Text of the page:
The Northern Quarter the day after the Chanel fashion show.

The real winners, financially at least, are the luxury hotels and high-end restaurants, of which there are more and more in Manchester by the year. The A-listers travelled to the city in blacked-out limos, not Bee Network buses. They weren’t popping into the nearby Millstone for a pint, they were whisked off to an exclusive after party. While the VIPs were sheltered under the giant runway canopy, all we could do was watch from the pavement in the rain.

But nothing sums up this divide more than seeing photos of the likes of Kristen Stewart outside the Salford Lads Club in Ordsall, one of the most deprived areas in Greater Manchester. Chanel had chosen Manchester for its gritty aesthetic, but what is it really trying to say by that? Luxury fashion has form when it comes to fetishising working-class culture –  take Burberry’s takeover of a greasy spoon café during this year’s London Fashion Week. Thursday’s show did not reflect the real Manchester, but a commercial, pop-culture version of Manchester people will recognise from 24 Hour Party People. 

Hollywood actress Kristen Stewart Hollywood actress Kristen Stewart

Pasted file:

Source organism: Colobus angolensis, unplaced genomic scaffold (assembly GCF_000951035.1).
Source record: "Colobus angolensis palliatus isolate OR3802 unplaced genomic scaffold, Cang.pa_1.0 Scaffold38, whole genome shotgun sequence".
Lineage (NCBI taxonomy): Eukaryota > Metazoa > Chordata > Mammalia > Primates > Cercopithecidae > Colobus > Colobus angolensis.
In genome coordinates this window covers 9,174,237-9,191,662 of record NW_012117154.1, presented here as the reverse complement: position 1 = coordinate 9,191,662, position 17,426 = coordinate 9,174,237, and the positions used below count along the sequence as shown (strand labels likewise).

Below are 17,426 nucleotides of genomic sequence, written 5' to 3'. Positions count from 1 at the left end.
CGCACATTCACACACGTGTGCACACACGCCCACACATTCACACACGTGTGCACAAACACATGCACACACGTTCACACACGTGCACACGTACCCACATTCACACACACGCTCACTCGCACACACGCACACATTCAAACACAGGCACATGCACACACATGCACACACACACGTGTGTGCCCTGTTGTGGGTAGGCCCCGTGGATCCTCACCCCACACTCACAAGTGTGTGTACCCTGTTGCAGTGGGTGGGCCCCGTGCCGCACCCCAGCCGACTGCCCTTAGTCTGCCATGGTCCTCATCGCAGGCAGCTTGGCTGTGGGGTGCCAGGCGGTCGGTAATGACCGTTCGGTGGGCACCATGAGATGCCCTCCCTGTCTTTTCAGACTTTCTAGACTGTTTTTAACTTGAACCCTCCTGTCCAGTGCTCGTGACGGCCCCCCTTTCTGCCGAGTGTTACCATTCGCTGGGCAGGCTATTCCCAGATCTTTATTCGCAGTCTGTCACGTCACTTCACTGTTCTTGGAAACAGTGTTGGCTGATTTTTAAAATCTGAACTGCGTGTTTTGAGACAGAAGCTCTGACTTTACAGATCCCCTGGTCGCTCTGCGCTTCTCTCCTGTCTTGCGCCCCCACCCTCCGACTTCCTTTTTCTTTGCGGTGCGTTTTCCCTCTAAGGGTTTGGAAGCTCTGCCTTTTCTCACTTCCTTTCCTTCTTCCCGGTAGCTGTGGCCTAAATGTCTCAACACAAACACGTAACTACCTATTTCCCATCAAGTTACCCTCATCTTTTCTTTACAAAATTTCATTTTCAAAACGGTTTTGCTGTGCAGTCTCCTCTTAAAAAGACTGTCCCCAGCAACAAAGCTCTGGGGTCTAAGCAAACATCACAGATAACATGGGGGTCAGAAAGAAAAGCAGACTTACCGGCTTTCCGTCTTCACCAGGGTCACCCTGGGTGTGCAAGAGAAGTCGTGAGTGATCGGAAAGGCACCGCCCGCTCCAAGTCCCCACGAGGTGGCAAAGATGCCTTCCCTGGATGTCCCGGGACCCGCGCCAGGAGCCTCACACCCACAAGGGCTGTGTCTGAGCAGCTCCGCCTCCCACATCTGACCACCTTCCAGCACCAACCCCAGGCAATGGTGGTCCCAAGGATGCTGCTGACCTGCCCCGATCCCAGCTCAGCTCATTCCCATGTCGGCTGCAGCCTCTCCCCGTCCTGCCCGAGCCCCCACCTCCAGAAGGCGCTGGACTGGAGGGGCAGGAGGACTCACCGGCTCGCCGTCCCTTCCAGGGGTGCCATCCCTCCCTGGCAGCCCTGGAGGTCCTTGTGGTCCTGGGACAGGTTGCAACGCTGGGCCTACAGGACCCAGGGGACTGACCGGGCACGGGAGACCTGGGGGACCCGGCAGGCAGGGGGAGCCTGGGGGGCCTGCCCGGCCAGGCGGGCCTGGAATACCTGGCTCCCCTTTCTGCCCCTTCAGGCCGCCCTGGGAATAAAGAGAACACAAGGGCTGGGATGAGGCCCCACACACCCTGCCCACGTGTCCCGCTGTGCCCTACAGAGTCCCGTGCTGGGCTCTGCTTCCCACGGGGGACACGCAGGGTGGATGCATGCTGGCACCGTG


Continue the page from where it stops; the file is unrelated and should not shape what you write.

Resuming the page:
Hollywood actress Kristen Stewart

You just have to look at Chanel’s Instagram posts in the days leading up to the show. The slick montage by Sofia Coppola (was Bury-born Danny Boyle not available?) featured loads of Manchester references, but they were superficial and lazy – Joy Division, Factory Records, Manchester United. Any Mancunian will tell you that there is more to this city than the Hacienda and football. And the clothes on display –  tweed and pearls – were arguably out of place on the Northern Quarter cobbles.

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'We won't get distracted by the glitz'

Some people in Manchester see the Chanel show as a milestone event, others see it as a farce. But it is important to remember that this is just one of the city’s cultural achievements for 2023. This was the year Aviva Studios opened, the year the English National Opera confirmed its move to Manchester, the year Manchester was announced as the next host of both WOMEX and the Michelin awards ceremony.

All these events are helping turn Manchester into a global city and cultural destination, which is the way it should be. I just hope that as the city grows, so do the opportunities for the people who live here. The luxury hotels and restaurants cannot be the only ones who benefit. 

Councillor Bev Craig summarised this well in a city council statement posted after the Chanel event.  The council leader said: "These are not just exciting accolades or sources of Mancunian pride and bragging rights. They project the reputation of the city, support jobs and help attract further investment.

“As a city we know how to have fun but we won’t get distracted by the glitz. We know that there’s still a lot to do to ensure the benefits of the city’s growth are more inclusive and that’s what our economic strategy and other plans are all focused on: Making sure everyone in the city can share in its success.”